The changes have stemmed from both injuries and COVID-19 cases alike. Brock Nelson, the Isles’ lead scorer, has dealt with both; on November 22nd against the Toronto Maple Leafs, he suffered a lower-body injury that sent him to the IR. He missed seven games before coming back on December 11th. Then, just four games later, he was placed in COVID-19 protocols and missed two more games. Luckily, he has played consistently since then. In his last five games, he has a goal and four assists. Ryan Pulock and Kyle Palmieri have also both had stints on the IR.
It didn’t help that the Isles were hit with a wave from the Omicron variant of COVID-19. Along with Nelson going into COVID-19 protocols were six other players, including Oliver Wahlstrom, Anthony Beauvillier and Cal Clutterbuck. On top of that, new COVID-19 restrictions from Canada meant that more games had to be postponed. Therefore, from late December to mid-January, the Islanders played a total of just two games over the span of 24 days. In any sport, consistency and momentum are key. A lack of either of those can lead to struggles and disappointment–hence why the Islanders are where they are. As the current COVID-19 wave seems to wane, here’s hoping that the Islanders can build a solid stretch during this second half.
Despite the imbalance between the offense and defense and the Islanders’ woes, there have been some bright spots on this team. First off is Mat Barzal, who is providing much of whatever offense is there. He is the only player with double-digit points and assists, with 10 and 18 respectively. If he keeps this current pace, he should be able to surpass last year’s totals of 17 goals and 28 assists.
On the defensive side, Adam Pelech has had a great season so far. While he only has two goals, he has backed that up with 10 assists and a +/- of 11–the highest on the team. As a testament to his work, not only has the Isles’ defense been great but he was also invited to the NHL All-Star Game. There, he participated in the Hardest Shot Challenge and helped the Metro Divison come out on top over the Central and Pacific Divisions.
Finally, there is Ilya Sorokin who, in his first season as the Islanders’ primary goaltender, has done a solid job so far. He has a 13-8-0 record so far with a .924 save percentage and four shutouts–tied for second-best in the NHL. While his offense hasn’t helped him out that much (hence the eight losses), he has been one of the few standouts on the team at the midseason mark.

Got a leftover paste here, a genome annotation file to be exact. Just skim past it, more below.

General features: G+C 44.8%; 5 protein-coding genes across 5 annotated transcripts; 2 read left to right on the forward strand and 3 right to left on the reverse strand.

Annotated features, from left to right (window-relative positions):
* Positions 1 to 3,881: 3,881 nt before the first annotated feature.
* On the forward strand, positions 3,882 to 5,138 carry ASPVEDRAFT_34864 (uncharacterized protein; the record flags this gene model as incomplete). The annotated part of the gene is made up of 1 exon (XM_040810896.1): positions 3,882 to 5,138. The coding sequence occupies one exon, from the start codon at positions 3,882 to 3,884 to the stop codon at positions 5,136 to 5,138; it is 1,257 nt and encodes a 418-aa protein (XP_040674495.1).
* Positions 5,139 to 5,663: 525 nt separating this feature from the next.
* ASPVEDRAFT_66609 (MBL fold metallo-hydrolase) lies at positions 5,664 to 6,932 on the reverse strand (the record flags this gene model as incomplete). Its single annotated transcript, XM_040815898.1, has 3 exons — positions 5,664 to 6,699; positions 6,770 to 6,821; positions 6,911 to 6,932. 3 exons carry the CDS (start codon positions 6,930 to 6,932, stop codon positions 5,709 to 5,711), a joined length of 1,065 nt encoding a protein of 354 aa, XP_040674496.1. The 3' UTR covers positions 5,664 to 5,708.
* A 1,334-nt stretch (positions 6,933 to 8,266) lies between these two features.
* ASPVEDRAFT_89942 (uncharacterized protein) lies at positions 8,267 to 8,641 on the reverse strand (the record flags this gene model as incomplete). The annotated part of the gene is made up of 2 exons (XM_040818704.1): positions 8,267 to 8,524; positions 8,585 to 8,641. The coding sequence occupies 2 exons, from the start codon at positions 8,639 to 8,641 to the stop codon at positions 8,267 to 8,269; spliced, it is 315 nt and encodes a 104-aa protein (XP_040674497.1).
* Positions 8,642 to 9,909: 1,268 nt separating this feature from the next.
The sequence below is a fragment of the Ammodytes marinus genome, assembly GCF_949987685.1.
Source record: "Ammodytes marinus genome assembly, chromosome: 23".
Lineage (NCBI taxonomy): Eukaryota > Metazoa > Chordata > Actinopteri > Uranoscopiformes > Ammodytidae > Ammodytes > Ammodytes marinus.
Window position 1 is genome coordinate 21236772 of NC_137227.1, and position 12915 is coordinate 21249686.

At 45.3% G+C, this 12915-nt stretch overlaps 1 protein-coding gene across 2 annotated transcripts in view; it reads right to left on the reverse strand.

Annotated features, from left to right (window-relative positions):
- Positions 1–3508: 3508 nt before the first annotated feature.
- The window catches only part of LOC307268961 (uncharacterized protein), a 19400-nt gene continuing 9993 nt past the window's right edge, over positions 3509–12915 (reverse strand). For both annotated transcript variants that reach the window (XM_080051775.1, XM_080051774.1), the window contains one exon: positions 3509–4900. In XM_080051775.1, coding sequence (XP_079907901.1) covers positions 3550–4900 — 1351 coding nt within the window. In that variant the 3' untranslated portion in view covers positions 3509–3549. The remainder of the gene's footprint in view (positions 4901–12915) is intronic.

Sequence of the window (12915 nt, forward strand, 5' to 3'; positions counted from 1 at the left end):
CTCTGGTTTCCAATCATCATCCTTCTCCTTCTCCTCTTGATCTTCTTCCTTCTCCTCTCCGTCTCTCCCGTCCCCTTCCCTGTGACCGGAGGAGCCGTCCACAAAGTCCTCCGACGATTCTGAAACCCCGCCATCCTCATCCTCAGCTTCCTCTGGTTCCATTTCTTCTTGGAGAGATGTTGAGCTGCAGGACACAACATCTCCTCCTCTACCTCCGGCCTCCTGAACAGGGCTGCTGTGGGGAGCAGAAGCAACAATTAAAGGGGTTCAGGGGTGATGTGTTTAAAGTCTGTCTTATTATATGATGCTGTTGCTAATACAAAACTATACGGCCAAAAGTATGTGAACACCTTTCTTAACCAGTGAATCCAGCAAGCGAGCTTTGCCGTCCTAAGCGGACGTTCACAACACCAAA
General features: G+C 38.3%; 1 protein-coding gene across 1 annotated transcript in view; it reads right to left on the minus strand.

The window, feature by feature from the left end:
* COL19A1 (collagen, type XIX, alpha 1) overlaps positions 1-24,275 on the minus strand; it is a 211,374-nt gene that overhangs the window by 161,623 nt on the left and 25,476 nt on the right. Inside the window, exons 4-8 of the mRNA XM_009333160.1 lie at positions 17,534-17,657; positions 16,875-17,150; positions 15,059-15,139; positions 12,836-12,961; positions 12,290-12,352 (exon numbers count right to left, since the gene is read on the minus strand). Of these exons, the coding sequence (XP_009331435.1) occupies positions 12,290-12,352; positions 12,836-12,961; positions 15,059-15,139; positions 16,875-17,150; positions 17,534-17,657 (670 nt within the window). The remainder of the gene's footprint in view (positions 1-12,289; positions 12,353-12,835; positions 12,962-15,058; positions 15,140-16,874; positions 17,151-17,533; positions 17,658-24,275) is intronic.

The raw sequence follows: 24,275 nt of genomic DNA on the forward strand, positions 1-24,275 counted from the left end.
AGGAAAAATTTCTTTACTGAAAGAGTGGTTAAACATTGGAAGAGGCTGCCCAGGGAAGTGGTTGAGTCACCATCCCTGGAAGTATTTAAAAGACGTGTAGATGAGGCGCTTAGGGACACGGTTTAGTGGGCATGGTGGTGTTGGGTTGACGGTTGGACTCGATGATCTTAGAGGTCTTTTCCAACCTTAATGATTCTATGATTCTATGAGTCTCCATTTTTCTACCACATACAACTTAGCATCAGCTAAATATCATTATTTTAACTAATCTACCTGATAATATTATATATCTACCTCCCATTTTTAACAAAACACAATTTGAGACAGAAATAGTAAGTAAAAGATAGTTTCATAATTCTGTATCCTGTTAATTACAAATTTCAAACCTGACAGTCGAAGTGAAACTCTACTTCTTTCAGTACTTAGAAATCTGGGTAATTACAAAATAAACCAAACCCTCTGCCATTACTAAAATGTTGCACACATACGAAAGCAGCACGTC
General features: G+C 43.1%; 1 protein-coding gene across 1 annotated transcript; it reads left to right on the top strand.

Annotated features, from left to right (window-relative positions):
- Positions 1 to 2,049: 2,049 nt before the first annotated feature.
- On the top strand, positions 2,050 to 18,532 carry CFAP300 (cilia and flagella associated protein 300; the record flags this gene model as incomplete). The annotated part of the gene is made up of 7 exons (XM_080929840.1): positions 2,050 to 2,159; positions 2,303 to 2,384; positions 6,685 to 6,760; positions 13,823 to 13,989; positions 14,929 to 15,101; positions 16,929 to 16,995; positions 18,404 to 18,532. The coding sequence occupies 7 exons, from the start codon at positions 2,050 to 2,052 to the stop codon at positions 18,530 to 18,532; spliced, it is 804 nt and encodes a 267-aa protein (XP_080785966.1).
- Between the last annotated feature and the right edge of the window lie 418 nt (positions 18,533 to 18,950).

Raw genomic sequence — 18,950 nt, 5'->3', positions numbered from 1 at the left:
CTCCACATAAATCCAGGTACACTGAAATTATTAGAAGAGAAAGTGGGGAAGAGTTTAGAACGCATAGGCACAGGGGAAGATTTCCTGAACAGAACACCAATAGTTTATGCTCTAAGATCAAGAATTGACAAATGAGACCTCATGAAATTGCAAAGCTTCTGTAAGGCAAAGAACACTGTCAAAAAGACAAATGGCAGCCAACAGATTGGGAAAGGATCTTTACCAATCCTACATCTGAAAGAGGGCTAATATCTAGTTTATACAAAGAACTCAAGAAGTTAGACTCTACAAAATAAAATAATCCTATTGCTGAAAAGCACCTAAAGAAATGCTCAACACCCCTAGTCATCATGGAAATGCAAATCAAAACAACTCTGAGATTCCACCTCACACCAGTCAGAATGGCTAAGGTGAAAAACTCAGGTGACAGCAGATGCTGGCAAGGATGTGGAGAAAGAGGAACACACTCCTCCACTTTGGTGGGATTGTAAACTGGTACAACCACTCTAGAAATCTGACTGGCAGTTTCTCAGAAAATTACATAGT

Looking Ahead for the Islanders
Even though a playoff spot isn’t completely out of the question just yet, the Islanders need to get to work–and quickly. They have plenty of games in hand over their opponents, giving them a chance to move up the standings. It won’t be easy, however, as the team has a lot to improve on.
February will be a difficult month to finish off, with just two home games and eight away games. They’ll have to find a way to take care of business on the road before having a more home-friendly schedule in March. When those games come along, they’ll have to turn UBS Arena into the impenetrable fortress Isles fan had been anticipating. Additionally, with COVID-19 cases going down once again, there should be more consistency in this half of the season.
Most importantly, however, the Islanders will need to improve on their style of play. They can’t expect to be at the bottom of the league in scoring and still make the playoffs. Guys like Anthony Beauvillier, Jean-Gabriel Pageau and Josh Bailey need to pick it up and start scoring goals. The Isles’ can’t solely rely on a couple of players to score goals–the best teams have myriad goalscorers that share the responsibility of producing good offense.
Do I think the Islanders can make the playoffs? I don’t think so. While they do have a solid team on paper, I just don’t see them overcoming the odds. Plus, with such a large gap and so many good teams in front of them, it will be even more difficult. Who knows, though? Anything can happen in hockey.